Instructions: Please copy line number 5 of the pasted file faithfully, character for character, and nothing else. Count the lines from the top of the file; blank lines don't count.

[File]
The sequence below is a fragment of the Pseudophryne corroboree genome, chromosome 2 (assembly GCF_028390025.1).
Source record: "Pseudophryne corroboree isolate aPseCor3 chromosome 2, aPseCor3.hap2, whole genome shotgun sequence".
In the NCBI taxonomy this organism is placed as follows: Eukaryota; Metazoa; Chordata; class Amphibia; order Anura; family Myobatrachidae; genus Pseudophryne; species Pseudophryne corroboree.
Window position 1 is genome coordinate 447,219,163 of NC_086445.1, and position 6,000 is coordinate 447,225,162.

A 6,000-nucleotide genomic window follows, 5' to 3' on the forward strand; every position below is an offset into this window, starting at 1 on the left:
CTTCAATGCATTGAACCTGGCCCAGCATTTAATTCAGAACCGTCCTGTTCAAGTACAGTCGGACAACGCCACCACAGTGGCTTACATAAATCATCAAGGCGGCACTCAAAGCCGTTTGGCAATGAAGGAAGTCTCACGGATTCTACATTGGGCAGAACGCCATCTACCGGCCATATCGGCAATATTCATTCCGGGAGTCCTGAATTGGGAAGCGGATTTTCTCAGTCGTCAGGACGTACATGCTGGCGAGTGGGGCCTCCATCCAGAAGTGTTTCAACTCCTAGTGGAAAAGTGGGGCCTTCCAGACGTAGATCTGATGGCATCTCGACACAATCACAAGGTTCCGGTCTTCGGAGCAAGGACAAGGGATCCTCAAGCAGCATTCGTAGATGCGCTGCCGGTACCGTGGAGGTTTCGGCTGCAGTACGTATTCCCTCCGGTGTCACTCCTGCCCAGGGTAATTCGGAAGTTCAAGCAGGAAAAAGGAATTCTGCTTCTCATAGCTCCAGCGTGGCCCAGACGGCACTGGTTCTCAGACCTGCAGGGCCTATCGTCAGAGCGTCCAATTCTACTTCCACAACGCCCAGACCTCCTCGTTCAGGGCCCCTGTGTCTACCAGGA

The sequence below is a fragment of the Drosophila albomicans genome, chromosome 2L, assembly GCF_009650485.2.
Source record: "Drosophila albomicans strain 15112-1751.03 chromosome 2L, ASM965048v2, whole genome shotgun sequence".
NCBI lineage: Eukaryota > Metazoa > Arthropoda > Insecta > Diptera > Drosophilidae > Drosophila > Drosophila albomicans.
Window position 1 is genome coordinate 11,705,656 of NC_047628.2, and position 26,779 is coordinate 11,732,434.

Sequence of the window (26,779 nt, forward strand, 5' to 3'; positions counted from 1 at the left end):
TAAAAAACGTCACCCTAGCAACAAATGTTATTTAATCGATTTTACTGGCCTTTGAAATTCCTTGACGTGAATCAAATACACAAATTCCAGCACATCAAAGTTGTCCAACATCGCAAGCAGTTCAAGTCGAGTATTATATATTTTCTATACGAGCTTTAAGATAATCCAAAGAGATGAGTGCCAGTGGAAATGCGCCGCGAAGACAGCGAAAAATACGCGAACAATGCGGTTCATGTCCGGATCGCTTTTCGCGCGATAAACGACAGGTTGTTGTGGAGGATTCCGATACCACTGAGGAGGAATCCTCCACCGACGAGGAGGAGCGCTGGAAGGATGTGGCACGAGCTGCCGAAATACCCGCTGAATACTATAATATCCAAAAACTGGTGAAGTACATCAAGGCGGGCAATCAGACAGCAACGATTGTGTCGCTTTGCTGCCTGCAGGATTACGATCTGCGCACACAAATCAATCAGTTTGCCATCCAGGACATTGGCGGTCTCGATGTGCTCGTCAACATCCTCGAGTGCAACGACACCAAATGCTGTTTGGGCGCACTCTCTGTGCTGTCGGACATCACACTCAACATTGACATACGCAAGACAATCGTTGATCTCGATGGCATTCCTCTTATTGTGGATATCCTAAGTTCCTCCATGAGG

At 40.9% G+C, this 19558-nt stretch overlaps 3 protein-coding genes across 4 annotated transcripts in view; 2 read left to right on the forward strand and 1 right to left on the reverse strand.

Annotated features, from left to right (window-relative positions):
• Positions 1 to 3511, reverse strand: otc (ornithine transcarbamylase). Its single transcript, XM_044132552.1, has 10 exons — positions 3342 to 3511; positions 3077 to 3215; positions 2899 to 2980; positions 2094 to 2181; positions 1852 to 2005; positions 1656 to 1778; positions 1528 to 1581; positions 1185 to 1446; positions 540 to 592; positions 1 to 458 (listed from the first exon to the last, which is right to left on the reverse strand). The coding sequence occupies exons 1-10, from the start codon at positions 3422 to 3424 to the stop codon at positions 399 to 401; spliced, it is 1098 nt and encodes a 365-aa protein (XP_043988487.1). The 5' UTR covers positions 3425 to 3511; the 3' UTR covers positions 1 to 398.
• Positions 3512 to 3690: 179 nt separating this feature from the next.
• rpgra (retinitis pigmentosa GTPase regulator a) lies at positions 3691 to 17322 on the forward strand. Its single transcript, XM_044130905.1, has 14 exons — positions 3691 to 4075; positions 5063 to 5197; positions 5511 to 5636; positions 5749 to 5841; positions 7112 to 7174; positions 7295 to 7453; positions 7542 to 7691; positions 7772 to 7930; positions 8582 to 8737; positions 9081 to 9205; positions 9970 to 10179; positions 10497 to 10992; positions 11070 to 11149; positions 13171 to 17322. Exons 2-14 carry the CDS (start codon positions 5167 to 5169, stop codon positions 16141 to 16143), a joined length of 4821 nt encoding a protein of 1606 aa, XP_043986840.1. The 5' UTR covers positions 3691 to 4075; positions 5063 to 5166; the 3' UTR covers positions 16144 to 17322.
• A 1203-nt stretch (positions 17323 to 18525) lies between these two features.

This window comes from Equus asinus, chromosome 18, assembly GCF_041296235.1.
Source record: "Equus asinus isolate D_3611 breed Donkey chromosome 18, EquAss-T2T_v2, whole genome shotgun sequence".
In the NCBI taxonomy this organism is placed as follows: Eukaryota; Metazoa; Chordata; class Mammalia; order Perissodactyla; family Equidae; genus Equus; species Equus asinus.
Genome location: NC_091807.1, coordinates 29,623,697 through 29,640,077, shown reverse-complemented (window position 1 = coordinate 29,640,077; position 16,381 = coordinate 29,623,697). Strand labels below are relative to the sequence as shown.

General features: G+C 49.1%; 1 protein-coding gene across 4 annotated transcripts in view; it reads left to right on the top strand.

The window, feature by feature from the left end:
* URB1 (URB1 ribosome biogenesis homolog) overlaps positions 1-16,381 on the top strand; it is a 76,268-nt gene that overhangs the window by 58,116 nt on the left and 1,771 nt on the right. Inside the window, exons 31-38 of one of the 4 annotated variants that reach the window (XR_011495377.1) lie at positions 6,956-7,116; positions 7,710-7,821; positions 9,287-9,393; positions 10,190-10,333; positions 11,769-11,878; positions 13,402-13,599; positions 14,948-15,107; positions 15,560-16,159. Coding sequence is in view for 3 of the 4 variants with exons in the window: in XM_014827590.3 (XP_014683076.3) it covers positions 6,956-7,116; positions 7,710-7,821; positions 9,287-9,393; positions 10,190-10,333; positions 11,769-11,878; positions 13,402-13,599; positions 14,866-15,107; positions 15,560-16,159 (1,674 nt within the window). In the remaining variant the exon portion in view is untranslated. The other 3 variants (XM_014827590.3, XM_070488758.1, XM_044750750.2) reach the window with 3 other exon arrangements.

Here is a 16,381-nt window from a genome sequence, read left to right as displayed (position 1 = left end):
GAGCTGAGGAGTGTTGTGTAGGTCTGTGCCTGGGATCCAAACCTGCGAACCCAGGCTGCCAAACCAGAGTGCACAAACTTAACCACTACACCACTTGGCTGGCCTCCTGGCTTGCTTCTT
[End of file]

A 6,000-nucleotide genomic window follows, 5' to 3' on the forward strand; every position below is an offset into this window, starting at 1 on the left: